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I read the article by  Kira Cochrane on the apparent backlash against feminism | World news | The Guardian with a sinking heart. It confirmed what I and many of my contemporaries have known for a long time. I used to live in Brighton and the "normalisation" of the sex industry was self evident,. Brighton of course is a big stag party destination and the abuse that many of us had to put up with on a weekly basis was exhausting.





That leads me to reflect on an article I wrote for a local newspaper in Belfast a few years ago. I wrote the article in response to a number of comments made by good friends who had been on stag parties in Prague and Amsterdam, and Tallin where a number of the "stags" had used the services of prostitutes, ( not my friends I hope).  After researching the topic thoroughly , reading reports by the UN Rapporteur on Violence Against Women, local police reports, academics papers etc; I identified that legalised or decriminalised prostitution in these countries is often a front for sex trafficking. My objective was to point out that what is often described as "just a bit of fun" can have exploitative, abusive and criminal outcomes.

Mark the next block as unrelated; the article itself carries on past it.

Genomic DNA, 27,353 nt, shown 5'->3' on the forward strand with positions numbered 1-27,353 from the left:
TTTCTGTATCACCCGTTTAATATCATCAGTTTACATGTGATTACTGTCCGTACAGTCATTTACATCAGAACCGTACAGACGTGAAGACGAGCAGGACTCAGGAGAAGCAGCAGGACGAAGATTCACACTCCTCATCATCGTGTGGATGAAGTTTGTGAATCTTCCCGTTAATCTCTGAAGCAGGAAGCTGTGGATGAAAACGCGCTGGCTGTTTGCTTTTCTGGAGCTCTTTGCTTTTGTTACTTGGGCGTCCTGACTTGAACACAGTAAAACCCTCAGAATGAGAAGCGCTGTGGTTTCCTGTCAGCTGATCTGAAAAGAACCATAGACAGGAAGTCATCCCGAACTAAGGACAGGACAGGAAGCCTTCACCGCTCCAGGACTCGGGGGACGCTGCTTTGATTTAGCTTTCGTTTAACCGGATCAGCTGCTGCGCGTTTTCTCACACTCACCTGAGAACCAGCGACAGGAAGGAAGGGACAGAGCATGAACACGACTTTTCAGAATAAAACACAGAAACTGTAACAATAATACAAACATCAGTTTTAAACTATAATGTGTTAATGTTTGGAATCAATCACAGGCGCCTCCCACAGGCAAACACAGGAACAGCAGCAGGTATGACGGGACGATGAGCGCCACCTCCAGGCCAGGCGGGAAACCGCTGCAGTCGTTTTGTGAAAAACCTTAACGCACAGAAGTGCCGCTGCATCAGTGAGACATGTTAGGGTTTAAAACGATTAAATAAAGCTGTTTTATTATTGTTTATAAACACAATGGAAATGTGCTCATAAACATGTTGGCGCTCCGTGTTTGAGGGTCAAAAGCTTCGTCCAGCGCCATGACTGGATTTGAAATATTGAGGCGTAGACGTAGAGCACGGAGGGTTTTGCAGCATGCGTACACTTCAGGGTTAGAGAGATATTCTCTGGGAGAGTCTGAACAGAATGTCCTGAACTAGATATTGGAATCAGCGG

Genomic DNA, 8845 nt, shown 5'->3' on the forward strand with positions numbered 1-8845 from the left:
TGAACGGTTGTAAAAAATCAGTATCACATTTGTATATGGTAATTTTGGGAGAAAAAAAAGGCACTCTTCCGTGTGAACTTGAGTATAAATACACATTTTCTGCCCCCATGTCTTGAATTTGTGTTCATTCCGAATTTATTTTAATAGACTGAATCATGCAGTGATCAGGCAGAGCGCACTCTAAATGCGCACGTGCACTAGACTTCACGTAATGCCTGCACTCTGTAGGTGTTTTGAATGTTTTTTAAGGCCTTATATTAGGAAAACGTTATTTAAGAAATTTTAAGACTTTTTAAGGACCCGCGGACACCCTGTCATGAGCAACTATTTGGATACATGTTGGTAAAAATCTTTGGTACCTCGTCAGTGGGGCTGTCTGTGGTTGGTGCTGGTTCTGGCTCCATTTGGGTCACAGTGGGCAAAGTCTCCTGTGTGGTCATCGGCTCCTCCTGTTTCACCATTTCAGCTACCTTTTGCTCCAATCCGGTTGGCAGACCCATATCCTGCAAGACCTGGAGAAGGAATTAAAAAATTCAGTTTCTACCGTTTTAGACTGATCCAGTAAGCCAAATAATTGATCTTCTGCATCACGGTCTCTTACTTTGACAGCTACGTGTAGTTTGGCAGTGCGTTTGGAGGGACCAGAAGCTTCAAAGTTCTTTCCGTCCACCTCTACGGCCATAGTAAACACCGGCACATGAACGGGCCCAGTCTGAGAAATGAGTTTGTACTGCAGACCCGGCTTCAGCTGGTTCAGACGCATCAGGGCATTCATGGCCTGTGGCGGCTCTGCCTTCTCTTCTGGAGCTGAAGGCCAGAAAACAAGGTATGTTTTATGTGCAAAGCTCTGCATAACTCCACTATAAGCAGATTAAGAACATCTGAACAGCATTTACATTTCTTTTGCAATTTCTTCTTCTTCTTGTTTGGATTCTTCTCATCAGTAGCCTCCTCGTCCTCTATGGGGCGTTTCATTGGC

I had hoped  to raise a bit of awareness and perhaps make some people think twice before before they act. The result: a righteously indignant,  victriolic, personal attack on the letters page. I wasn't surprised, when I was Womens Officer of my University I was often the subject of such bile. Some men take great exception when women refuse to just accept bad behaviour.

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Our blogs are written by Amnesty International staff, volunteers and other interested individuals, to encourage debate around human rights issues. They do not necessarily represent the views of Amnesty International.
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